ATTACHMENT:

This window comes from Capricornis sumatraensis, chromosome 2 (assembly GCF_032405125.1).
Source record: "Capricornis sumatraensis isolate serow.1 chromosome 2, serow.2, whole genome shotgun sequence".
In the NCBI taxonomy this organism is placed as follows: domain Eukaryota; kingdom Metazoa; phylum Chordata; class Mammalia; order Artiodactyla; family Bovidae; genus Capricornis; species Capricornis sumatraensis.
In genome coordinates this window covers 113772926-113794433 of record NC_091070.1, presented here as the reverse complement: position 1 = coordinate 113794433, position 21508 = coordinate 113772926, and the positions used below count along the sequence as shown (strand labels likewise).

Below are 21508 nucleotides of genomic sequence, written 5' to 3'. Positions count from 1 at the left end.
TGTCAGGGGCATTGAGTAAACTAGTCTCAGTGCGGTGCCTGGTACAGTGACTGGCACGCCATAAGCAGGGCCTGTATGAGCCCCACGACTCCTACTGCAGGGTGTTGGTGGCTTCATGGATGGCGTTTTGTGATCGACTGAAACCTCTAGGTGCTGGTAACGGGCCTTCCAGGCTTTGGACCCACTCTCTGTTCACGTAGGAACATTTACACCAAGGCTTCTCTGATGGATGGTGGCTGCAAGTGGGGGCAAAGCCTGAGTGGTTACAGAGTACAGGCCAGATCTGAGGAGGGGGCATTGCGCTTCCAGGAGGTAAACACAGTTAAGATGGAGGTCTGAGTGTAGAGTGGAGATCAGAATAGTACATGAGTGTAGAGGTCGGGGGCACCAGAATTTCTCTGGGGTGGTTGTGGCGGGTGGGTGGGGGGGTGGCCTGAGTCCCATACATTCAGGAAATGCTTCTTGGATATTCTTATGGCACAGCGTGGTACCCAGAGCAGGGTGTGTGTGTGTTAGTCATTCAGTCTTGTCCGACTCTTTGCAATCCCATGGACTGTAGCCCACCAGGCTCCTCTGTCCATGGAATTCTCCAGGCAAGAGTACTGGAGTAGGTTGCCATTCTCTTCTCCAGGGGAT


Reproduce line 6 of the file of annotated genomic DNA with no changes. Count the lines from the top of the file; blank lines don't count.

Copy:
TGTCAGGGGCATTGAGTAAACTAGTCTCAGTGCGGTGCCTGGTACAGTGACTGGCACGCCATAAGCAGGGCCTGTATGAGCCCCACGACTCCTACTGCAGGGTGTTGGTGGCTTCATGGATGGCGTTTTGTGATCGACTGAAACCTCTAGGTGCTGGTAACGGGCCTTCCAGGCTTTGGACCCACTCTCTGTTCACGTAGGAACATTTACACCAAGGCTTCTCTGATGGATGGTGGCTGCAAGTGGGGGCAAAGCCTGAGTGGTTACAGAGTACAGGCCAGATCTGAGGAGGGGGCATTGCGCTTCCAGGAGGTAAACACAGTTAAGATGGAGGTCTGAGTGTAGAGTGGAGATCAGAATAGTACATGAGTGTAGAGGTCGGGGGCACCAGAATTTCTCTGGGGTGGTTGTGGCGGGTGGGTGGGGGGGTGGCCTGAGTCCCATACATTCAGGAAATGCTTCTTGGATATTCTTATGGCACAGCGTGGTACCCAGAGCAGGGTGTGTGTGTGTTAGTCATTCAGTCTTGTCCGACTCTTTGCAATCCCATGGACTGTAGCCCACCAGGCTCCTCTGTCCATGGAATTCTCCAGGCAAGAGTACTGGAGTAGGTTGCCATTCTCTTCTCCAGGGGAT